Steven Spender's Poem "Memento"

Essay by MccaddenSucksUniversity, Bachelor's October 2004

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By: Lee A. Zito

In Stephen Spender's "Memento" the first line says, "Remember the blackness of that flesh." It is important that we understand that Spender is not asking us if we remember, he is telling us to remember. To remember the horror, the injustice, and every last detail. This includes the burning of bodies, the despair, and the camps where countless of innocent people were murdered. This poem is truly a "Memento". It is a reminder of a the terrible period in our world's past that must never be forgotten.

The first stanza contains the description of burning bodies. "The blackness of flesh tarring the bones", these are the remains of the people who suffered at "Belsen Theresienstadt Buchenwald". During Spender's description, despair is the only emotion mentioned. This despair comes from the victims, those who were burned by people with the intentions to exterminate an entire race.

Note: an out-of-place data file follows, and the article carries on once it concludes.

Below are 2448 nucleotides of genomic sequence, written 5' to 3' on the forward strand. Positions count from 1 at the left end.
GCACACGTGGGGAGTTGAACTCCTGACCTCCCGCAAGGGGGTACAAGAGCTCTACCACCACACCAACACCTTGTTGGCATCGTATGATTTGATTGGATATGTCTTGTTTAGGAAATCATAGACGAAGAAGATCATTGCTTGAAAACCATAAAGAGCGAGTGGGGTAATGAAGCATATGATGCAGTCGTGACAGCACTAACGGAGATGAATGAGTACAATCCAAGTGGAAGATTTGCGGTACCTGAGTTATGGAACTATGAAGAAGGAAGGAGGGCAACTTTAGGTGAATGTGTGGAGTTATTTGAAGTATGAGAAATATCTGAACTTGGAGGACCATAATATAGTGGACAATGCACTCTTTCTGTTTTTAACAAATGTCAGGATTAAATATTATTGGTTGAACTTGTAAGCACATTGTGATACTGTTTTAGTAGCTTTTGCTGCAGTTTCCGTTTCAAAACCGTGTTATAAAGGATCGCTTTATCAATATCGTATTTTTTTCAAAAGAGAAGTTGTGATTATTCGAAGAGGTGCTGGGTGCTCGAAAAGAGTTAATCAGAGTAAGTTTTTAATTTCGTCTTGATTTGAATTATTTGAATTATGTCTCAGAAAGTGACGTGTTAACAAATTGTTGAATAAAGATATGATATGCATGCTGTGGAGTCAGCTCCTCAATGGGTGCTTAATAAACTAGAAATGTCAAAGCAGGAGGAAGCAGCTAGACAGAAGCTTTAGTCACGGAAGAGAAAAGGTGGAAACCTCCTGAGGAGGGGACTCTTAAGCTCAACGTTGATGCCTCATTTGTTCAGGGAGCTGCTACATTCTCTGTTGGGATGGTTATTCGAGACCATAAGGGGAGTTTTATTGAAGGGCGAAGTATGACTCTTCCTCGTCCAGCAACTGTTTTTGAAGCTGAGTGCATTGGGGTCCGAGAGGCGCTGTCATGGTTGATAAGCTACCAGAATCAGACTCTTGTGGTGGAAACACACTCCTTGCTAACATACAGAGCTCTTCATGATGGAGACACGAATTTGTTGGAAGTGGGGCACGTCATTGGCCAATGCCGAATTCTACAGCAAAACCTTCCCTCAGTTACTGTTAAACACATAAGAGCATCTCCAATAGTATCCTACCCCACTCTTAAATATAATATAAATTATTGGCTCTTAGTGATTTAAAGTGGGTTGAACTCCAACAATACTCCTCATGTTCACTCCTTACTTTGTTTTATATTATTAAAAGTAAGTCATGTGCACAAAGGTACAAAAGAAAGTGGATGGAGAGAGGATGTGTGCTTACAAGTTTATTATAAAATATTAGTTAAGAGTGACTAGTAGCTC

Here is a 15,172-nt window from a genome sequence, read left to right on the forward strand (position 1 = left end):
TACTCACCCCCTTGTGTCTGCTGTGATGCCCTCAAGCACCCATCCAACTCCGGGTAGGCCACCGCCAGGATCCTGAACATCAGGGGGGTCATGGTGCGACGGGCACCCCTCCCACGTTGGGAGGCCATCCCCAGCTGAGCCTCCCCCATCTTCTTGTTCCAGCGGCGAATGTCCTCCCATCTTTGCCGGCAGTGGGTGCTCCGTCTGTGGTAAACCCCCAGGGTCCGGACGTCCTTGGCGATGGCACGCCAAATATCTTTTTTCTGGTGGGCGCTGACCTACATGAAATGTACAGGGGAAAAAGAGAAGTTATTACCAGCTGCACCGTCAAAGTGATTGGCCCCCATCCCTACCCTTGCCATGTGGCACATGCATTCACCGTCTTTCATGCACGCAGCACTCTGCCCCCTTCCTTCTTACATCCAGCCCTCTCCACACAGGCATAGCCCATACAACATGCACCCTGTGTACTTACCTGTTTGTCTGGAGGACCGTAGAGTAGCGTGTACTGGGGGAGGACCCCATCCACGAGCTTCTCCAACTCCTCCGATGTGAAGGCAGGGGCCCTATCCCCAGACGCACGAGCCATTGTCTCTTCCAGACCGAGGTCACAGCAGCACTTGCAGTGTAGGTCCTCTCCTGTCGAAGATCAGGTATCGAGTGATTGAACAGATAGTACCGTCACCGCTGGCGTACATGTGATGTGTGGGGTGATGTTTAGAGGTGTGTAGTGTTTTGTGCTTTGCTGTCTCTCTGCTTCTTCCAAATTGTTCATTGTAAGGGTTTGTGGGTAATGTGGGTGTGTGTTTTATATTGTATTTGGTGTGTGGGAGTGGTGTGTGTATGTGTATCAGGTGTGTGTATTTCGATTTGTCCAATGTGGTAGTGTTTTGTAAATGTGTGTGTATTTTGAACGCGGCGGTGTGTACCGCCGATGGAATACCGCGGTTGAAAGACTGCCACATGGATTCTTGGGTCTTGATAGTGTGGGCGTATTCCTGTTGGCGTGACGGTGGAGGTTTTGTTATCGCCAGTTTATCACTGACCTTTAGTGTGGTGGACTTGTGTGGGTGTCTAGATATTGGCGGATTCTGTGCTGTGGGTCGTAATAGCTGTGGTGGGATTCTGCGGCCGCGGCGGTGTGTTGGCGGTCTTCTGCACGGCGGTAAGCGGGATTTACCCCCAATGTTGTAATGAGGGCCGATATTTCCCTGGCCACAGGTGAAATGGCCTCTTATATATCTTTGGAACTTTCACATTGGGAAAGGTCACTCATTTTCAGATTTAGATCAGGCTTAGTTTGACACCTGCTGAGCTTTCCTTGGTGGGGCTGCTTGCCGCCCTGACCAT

They were only burned because of sheer hatred.

Spender goes on describing the dead in the second stanza with, "Their eyes sunk jellied in their holes". This is followed by, "Were held up to the sun like begging bowls". Those lines still describing the bodies, but now there is a comparison. The sunken jellied eyes are compared to "begging bowls". These eyes were desperate, they were hungry, they're were begging for help.

The Final stanza continues with another simile. This time it compares the victims hands to "rakes with finger-nails of rust." Those who were imprisoned in camps and were not sent directly to die, were immediately put to hard labor. These people were literally used as the Nazi's "tools". The comparison to the rake makes complete sense. What happens to a rake after it is used for an intense amount of work and never...